Public feedback on the proposed Crystal Brook Energy Park has closed, yet some residents are expressing concern that the development application contains an array of errors and contractions.
Neoen’s application to the State Government is to construct 26 wind turbines, each standing at 240 metres in height.
A local resident, Gerry Nicholson, believes Neoen has provided contradictory information about the number and location of turbines, the number of landholders involved, the environmental and visual impact, traffic and bush fire safety.
“For example, the development application says that all turbines are located in the primary production zone, yet one is sited in the landscape protection/ranges zone. On one page, they state the development is only in the Port Pirie Regional Council, and on another they have listed parcels of land that are in the Northern Areas Council”, Mr Nicholson said.
“How can the Government take this application seriously when the developer can not even get their own story straight?”.
Mr Nicholson has also noted that Neoen has claimed there are no substantial safety or site distance issues, which he believes directly contradicts the advice given from the South Australian Country Fire Service which says vertical obstructions such as wind turbines close to a fire area may limit aerial firefighting operations.
In the March 2016 South Australian CFS wind turbine guidelines, it says that aircraft may be used to support firefighting activity within wind farm developments but, considering that such developments are likely to be located outside of CFS designated aircraft primary response zones, aircraft will not be considered as part of an initial response by CFS to fires in these areas.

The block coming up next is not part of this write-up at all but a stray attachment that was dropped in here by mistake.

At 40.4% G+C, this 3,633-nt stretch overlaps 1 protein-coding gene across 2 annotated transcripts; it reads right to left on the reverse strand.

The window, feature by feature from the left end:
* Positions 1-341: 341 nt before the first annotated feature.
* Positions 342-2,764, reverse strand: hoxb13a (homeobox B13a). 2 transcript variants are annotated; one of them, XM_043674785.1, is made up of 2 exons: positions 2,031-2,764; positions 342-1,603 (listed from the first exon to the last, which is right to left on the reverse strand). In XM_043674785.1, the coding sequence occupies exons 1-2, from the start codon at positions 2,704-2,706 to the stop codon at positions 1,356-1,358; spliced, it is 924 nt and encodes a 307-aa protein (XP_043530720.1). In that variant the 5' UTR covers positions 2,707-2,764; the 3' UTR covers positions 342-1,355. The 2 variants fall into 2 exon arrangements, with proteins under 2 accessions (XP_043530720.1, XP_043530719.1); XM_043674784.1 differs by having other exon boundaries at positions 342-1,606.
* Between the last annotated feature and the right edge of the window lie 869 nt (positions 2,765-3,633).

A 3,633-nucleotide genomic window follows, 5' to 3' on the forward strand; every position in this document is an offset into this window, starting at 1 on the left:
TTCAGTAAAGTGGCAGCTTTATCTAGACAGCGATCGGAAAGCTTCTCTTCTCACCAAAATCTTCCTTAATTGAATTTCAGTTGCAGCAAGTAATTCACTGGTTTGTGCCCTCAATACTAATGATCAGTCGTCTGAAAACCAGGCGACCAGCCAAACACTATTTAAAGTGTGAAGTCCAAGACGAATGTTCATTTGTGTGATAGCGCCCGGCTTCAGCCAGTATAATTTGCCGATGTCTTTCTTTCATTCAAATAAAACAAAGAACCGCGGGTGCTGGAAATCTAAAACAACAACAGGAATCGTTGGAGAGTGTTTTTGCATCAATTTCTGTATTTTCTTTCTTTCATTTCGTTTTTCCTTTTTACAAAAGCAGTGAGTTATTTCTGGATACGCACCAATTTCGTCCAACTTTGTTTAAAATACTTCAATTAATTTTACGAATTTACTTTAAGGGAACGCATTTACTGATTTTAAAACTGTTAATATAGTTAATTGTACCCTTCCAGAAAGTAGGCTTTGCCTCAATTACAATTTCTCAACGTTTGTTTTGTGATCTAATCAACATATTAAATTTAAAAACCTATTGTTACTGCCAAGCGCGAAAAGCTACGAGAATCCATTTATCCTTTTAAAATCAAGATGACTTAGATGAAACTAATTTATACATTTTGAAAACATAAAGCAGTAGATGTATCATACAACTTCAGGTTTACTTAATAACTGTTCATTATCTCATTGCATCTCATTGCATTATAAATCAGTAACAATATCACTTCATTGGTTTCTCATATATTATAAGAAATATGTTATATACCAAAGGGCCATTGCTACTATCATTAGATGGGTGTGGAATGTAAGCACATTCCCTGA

CFS fire suppression aircraft operate under Visual Flight Rules and as such, these aircraft only operate in areas during daylight hours where there is clear visibility.
Aircraft operators undertake a dynamic risk assessment of all risks to aircraft safety during an incident. The presence of wind turbines, high towers and voltage transmission lines, on or near a fire ground would be considered in the incident action plan
In a response from Neoen they have stated that “…they confirm under the revised layout, the project is fully planning-compliant and there are no turbines in any way contravening any planning or noise guidelines.
Yet Beetaloo Valley resident and acoustic engineer, Ian Petersen has also expressed concern over what he believes are factual errors in Neoen’s application.
“The development application claims that no Beetaloo Valley household is close than 2.9 kilometres from a turbine, with most well over five kilometres, yet one household is 1.3 kilometres from turbines and a further seven are located within 3.5 kilometres of turbines”, Mr Petersen said.
He says that those within five kilometres of the turbines are likely to be impacted by the turbine noise.
“Background noise measurements were based on only five sites, two of which are landholders receiving payments for hosting turbines. The three closest non-associated residences had their requests for background noise monitoring refused by Neoen”, Mr Petersen explained.
He expresses concern that the company’s baseline noise monitoring was conducted in the middle of the grain harvesting period, when there is a higher than usual background noise level.
“A cynic might say it is a convenient way to fudge the data”, he said.
“If we aren’t being told the truth at this stage of the development, it is not setting a good precedent.”
Neoen confirms that their development application has evolved as a result of the project layout having undergone several evolutions over the course of their 12-month consultation with council and local residents.
The State Government were approached for comment on the matter but could only state that the development is currently before the State Commission Assessment Panel, a planning body.
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